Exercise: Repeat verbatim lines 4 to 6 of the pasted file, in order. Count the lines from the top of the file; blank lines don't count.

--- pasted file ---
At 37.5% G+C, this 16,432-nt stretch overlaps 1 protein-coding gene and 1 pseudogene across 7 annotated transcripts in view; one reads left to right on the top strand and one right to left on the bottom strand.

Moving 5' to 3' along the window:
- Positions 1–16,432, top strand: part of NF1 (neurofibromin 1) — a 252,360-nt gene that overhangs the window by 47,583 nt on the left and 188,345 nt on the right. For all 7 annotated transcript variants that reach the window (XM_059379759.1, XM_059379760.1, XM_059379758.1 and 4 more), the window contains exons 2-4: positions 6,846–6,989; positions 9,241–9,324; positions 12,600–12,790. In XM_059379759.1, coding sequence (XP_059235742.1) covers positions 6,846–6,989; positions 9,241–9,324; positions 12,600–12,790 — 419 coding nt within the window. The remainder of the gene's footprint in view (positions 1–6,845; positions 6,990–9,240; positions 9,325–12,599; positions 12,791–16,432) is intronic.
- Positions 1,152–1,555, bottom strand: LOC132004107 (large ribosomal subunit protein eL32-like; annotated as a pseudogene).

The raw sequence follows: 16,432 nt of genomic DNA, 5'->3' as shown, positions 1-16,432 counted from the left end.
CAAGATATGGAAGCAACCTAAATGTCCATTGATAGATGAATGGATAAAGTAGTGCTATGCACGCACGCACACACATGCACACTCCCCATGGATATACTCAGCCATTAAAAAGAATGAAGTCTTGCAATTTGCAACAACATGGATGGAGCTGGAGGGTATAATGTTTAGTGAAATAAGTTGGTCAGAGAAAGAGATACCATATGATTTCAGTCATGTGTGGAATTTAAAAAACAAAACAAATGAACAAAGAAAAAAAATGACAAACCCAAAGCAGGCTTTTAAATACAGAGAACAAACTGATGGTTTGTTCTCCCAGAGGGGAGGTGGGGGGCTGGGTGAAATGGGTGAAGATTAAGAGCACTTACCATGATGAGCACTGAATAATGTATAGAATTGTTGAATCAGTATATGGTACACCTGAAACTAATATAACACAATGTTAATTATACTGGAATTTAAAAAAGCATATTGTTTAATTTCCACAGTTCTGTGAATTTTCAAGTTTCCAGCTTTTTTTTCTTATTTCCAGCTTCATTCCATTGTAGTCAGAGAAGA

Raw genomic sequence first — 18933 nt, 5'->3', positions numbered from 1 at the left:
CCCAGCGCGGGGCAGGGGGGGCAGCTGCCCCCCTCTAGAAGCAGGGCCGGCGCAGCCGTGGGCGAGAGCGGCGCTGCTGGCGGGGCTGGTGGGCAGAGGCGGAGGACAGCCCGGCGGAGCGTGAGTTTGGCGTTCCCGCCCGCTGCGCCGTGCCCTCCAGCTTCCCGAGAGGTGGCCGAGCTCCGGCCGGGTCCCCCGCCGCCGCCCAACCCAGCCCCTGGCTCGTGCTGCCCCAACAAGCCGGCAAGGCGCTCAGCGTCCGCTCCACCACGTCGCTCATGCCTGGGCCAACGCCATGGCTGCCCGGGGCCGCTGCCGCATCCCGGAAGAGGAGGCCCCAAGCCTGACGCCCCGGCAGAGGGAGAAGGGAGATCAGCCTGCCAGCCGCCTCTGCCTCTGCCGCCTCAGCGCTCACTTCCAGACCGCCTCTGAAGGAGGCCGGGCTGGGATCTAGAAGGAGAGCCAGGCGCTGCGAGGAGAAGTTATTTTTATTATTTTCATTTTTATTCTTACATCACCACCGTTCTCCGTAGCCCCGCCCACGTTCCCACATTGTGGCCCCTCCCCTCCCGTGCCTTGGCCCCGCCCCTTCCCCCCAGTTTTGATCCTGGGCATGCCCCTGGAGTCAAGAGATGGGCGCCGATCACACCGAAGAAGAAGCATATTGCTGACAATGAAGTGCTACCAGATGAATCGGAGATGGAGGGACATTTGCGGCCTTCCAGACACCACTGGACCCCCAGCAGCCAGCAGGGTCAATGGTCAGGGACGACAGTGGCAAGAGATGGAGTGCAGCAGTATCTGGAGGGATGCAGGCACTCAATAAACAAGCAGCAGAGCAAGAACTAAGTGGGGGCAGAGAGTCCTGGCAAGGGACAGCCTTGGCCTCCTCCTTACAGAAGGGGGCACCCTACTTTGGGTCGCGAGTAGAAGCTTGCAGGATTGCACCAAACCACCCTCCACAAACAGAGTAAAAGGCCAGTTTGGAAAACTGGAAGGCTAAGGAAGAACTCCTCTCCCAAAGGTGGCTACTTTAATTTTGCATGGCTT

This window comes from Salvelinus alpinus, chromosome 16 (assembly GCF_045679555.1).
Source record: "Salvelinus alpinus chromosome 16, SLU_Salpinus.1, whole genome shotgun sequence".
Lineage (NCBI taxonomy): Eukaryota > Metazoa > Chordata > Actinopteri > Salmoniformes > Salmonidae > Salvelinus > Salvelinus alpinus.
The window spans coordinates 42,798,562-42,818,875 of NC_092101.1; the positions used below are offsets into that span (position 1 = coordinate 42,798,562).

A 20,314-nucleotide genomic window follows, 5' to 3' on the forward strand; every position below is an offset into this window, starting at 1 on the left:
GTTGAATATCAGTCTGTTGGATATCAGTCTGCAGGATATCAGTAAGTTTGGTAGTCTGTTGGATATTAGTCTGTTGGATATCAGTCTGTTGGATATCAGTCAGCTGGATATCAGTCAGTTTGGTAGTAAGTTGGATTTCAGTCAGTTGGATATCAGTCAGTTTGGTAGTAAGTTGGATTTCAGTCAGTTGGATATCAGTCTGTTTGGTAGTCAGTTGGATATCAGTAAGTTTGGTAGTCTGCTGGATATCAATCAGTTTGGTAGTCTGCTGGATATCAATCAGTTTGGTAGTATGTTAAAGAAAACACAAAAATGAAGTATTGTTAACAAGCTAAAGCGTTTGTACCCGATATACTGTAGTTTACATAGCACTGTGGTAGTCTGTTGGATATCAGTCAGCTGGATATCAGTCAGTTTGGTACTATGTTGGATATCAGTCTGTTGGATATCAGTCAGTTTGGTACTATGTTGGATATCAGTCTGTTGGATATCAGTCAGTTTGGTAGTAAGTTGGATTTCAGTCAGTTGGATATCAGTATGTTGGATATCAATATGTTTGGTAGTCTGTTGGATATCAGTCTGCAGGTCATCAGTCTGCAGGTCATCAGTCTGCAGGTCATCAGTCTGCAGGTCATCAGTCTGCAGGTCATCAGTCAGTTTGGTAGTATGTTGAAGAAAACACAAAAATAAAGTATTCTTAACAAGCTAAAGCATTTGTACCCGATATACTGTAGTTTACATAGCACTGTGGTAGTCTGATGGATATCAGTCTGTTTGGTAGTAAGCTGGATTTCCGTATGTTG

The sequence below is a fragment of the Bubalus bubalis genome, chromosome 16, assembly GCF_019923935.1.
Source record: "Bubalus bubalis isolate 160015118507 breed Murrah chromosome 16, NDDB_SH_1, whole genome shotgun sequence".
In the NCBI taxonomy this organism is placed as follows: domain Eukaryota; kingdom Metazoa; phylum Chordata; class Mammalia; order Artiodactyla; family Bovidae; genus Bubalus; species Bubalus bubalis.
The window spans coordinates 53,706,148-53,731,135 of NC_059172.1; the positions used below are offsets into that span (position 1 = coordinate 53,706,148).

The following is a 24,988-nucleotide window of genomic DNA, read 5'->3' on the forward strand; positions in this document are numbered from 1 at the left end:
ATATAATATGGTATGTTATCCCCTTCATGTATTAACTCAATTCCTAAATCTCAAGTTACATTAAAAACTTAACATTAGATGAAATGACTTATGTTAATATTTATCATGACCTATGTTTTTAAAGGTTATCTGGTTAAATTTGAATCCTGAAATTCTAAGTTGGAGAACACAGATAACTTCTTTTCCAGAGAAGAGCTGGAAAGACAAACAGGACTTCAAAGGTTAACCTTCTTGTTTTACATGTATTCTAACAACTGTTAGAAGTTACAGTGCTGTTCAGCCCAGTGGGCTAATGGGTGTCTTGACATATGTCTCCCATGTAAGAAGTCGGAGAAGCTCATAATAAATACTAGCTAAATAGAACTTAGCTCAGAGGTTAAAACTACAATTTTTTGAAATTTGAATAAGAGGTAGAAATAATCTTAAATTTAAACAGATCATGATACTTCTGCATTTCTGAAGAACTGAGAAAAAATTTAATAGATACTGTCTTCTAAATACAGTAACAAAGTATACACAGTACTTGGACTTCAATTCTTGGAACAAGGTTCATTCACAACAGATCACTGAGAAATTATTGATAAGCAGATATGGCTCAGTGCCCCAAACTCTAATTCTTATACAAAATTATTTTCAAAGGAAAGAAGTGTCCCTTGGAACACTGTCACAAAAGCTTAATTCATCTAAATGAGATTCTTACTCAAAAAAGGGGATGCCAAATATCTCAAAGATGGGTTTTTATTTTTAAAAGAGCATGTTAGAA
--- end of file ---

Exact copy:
- Positions 1,152–1,555, bottom strand: LOC132004107 (large ribosomal subunit protein eL32-like; annotated as a pseudogene).

The raw sequence follows: 16,432 nt of genomic DNA, 5'->3' as shown, positions 1-16,432 counted from the left end.
CAAGATATGGAAGCAACCTAAATGTCCATTGATAGATGAATGGATAAAGTAGTGCTATGCACGCACGCACACACATGCACACTCCCCATGGATATACTCAGCCATTAAAAAGAATGAAGTCTTGCAATTTGCAACAACATGGATGGAGCTGGAGGGTATAATGTTTAGTGAAATAAGTTGGTCAGAGAAAGAGATACCATATGATTTCAGTCATGTGTGGAATTTAAAAAACAAAACAAATGAACAAAGAAAAAAAATGACAAACCCAAAGCAGGCTTTTAAATACAGAGAACAAACTGATGGTTTGTTCTCCCAGAGGGGAGGTGGGGGGCTGGGTGAAATGGGTGAAGATTAAGAGCACTTACCATGATGAGCACTGAATAATGTATAGAATTGTTGAATCAGTATATGGTACACCTGAAACTAATATAACACAATGTTAATTATACTGGAATTTAAAAAAGCATATTGTTTAATTTCCACAGTTCTGTGAATTTTCAAGTTTCCAGCTTTTTTTTCTTATTTCCAGCTTCATTCCATTGTAGTCAGAGAAGA